NAIROBI, Kenya -- Already mired in doping and corruption scandals, Kenya's track and field federation has called in police to help guard its headquarters, fearing disgruntled athletes might try to take over the premises in protest for a second time.

Athletics Kenya President Jackson Tuwei said Wednesday that the federation had asked police this week for help to protect its HQ in Nairobi. Tuwei said he also fears the group of athletes will try and disrupt the Kenyan national championships, which start Thursday and will act as trials for the African championships next month.

Athletes linked to the Professional Athletes Association of Kenya occupied the federation building for two days in November in protest at alleged corruption by officials and their failure to deal with the country's doping problems.

Kenyan athletics is facing its biggest crisis, with dozens of athletes banned for doping in recent years and four senior officials suspended and under investigation by the IAAF for alleged corruption - including possible doping coverups. Linked to the track federation's problems, Kenya's anti-doping program was declared non-compliant this month and was suspended by the World Anti-Doping Agency.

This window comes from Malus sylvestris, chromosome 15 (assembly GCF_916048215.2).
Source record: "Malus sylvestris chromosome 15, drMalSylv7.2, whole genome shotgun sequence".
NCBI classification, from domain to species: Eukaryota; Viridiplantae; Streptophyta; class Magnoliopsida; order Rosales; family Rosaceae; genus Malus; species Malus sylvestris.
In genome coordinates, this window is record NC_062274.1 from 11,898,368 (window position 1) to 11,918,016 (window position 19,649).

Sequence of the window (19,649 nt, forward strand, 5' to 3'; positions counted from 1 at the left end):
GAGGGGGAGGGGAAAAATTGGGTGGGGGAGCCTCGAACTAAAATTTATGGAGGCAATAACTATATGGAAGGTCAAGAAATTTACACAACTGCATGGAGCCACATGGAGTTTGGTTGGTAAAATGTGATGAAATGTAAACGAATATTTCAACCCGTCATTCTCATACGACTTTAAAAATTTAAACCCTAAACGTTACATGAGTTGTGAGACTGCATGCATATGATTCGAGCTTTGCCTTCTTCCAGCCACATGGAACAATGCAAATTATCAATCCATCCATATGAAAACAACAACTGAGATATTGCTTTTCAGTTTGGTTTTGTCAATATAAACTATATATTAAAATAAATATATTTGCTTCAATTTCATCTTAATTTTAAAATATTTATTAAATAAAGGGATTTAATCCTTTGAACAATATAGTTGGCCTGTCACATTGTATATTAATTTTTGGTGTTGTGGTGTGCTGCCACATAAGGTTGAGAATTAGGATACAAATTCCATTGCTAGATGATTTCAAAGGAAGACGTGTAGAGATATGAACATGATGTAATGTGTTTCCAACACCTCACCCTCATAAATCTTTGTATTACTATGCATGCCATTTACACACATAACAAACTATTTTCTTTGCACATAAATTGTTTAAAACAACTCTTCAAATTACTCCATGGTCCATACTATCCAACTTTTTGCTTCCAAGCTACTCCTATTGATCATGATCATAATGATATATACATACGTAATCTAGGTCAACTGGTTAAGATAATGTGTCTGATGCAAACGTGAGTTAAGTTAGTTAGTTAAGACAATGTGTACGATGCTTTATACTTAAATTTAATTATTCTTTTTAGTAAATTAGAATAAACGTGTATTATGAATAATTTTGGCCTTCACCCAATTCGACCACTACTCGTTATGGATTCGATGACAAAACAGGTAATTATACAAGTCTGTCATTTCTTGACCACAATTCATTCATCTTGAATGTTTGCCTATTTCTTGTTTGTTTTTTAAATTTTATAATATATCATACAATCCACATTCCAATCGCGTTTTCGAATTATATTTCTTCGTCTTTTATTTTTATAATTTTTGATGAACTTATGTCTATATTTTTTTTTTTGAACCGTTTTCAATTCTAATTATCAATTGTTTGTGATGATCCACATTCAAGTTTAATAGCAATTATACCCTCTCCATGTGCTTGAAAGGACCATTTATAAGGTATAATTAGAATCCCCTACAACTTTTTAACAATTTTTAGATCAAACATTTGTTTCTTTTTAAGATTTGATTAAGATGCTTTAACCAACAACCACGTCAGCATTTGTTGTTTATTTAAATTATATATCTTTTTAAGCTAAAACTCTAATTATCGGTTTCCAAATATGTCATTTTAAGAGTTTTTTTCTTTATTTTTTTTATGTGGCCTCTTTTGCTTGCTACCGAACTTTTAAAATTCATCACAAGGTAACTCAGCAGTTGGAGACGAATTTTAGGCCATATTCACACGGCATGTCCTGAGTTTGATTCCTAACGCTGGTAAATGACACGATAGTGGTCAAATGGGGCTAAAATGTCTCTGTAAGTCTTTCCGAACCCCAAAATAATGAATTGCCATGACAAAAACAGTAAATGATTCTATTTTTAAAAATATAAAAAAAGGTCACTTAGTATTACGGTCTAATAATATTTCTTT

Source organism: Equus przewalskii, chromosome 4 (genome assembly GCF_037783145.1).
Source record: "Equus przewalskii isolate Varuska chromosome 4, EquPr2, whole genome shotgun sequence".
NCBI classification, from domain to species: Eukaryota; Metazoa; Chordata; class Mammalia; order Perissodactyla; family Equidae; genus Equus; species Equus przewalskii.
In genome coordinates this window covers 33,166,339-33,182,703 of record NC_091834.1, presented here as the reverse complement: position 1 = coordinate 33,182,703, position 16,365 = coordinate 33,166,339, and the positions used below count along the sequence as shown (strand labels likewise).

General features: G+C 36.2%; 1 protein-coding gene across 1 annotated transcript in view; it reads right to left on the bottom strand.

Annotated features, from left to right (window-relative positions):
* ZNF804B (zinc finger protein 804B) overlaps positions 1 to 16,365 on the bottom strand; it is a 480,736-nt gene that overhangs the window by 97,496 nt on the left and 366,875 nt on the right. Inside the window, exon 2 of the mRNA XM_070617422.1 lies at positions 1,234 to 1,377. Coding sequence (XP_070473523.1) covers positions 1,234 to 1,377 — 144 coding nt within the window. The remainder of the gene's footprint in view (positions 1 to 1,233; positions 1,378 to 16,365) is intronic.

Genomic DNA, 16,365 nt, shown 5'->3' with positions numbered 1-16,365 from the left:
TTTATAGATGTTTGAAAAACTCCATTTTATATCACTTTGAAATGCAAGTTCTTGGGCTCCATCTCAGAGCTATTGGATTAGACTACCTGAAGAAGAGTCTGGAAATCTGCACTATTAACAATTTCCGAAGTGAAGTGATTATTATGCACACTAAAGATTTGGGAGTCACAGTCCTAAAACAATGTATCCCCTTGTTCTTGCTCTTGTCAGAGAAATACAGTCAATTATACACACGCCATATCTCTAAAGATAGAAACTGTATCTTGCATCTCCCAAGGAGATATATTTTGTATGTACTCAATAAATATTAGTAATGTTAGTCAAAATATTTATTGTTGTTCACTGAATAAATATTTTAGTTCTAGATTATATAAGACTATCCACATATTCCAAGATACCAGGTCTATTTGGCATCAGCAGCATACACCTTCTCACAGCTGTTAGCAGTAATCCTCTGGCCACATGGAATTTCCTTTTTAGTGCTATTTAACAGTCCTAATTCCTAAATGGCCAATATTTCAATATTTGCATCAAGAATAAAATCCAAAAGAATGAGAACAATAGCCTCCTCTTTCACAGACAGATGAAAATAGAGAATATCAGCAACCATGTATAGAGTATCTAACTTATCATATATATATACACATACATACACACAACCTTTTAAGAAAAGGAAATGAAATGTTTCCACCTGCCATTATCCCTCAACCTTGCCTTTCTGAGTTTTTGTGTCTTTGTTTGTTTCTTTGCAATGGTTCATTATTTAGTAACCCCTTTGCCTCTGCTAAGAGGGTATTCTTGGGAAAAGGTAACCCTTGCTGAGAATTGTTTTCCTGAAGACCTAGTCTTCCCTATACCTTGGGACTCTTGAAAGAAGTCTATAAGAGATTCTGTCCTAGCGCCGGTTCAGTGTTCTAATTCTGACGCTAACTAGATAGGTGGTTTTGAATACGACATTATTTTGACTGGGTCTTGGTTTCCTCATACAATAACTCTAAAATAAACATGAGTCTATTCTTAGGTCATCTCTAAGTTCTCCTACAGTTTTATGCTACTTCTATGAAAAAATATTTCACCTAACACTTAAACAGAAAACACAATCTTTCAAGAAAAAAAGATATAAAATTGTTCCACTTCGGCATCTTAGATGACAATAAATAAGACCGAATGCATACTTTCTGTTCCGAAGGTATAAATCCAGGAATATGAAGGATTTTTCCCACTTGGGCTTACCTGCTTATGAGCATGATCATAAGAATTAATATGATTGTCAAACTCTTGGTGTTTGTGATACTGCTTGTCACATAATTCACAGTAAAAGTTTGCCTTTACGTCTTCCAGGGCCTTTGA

The PAAK said the federation had not honoured an agreement the parties reached to end the standoff last year. Among the grievances, there have not been proper elections to replace the four officials -- who include Athletics Kenya's two most senior officials -- currently under investigation for corruption, the PAAK said.

Tuwei took over as head of Athletics Kenya after the president, Isaiah Kiplagat, vice-president David Okeyo, and chief executive Isaac Mwangi were all suspended pending investigations by track and field's world governing body. A former federation treasurer is also under investigation. The allegations against them are the subversion of the anti-doping process in Kenya and the embezzlement of around $700,000 of sponsorship money from sportswear giant Nike.

PAAK Nairobi secretary Julius Ndegwa said Tuwei and two new vice-presidents have taken some of those suspended officials' positions without proper process.

"To date we are in darkness on which criteria was used for them to take over office of people whose cases are still with the IAAF," Ndegwa said. "They just had to look for a back door way to take office without doing elections."

Ndegwa led the protesters last year when they stormed the federation building early in the morning, asked staff to leave and barricaded the front gates.

Tuwei dismissed the PAAK's latest claims, saying they were not "serious athletes."

"Serious athletes ... do not have time to come and idle around waiting for an opportunity to seize our headquarters," Tuwei said.